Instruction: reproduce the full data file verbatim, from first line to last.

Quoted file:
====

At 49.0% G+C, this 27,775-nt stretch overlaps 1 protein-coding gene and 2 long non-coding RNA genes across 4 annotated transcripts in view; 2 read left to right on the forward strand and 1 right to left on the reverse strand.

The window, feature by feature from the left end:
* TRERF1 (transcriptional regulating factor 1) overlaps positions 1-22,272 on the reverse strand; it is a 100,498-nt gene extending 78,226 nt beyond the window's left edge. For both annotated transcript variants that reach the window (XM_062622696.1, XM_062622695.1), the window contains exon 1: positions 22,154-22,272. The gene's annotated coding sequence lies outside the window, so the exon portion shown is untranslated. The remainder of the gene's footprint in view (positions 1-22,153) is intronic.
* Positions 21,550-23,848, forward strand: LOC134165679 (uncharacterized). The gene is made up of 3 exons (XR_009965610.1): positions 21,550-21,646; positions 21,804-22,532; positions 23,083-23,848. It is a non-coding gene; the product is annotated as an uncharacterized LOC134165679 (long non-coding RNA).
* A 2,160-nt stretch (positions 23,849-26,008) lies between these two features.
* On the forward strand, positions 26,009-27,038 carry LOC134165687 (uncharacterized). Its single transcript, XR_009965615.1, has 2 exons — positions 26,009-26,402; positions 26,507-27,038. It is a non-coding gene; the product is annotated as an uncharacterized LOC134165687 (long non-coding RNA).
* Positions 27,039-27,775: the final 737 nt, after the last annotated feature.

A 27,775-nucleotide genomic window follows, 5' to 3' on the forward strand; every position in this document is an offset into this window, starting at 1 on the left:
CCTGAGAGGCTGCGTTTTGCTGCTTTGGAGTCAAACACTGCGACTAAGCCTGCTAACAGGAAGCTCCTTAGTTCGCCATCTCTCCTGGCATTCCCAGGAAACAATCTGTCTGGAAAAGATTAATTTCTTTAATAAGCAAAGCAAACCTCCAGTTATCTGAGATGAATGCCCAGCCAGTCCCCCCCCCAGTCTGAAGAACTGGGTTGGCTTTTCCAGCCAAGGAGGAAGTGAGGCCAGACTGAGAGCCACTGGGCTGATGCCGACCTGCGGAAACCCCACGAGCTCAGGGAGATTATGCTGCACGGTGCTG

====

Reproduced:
At 49.0% G+C, this 27,775-nt stretch overlaps 1 protein-coding gene and 2 long non-coding RNA genes across 4 annotated transcripts in view; 2 read left to right on the forward strand and 1 right to left on the reverse strand.

The window, feature by feature from the left end:
* TRERF1 (transcriptional regulating factor 1) overlaps positions 1-22,272 on the reverse strand; it is a 100,498-nt gene extending 78,226 nt beyond the window's left edge. For both annotated transcript variants that reach the window (XM_062622696.1, XM_062622695.1), the window contains exon 1: positions 22,154-22,272. The gene's annotated coding sequence lies outside the window, so the exon portion shown is untranslated. The remainder of the gene's footprint in view (positions 1-22,153) is intronic.
* Positions 21,550-23,848, forward strand: LOC134165679 (uncharacterized). The gene is made up of 3 exons (XR_009965610.1): positions 21,550-21,646; positions 21,804-22,532; positions 23,083-23,848. It is a non-coding gene; the product is annotated as an uncharacterized LOC134165679 (long non-coding RNA).
* A 2,160-nt stretch (positions 23,849-26,008) lies between these two features.
* On the forward strand, positions 26,009-27,038 carry LOC134165687 (uncharacterized). Its single transcript, XR_009965615.1, has 2 exons — positions 26,009-26,402; positions 26,507-27,038. It is a non-coding gene; the product is annotated as an uncharacterized LOC134165687 (long non-coding RNA).
* Positions 27,039-27,775: the final 737 nt, after the last annotated feature.

A 27,775-nucleotide genomic window follows, 5' to 3' on the forward strand; every position in this document is an offset into this window, starting at 1 on the left:
CCTGAGAGGCTGCGTTTTGCTGCTTTGGAGTCAAACACTGCGACTAAGCCTGCTAACAGGAAGCTCCTTAGTTCGCCATCTCTCCTGGCATTCCCAGGAAACAATCTGTCTGGAAAAGATTAATTTCTTTAATAAGCAAAGCAAACCTCCAGTTATCTGAGATGAATGCCCAGCCAGTCCCCCCCCCAGTCTGAAGAACTGGGTTGGCTTTTCCAGCCAAGGAGGAAGTGAGGCCAGACTGAGAGCCACTGGGCTGATGCCGACCTGCGGAAACCCCACGAGCTCAGGGAGATTATGCTGCACGGTGCTG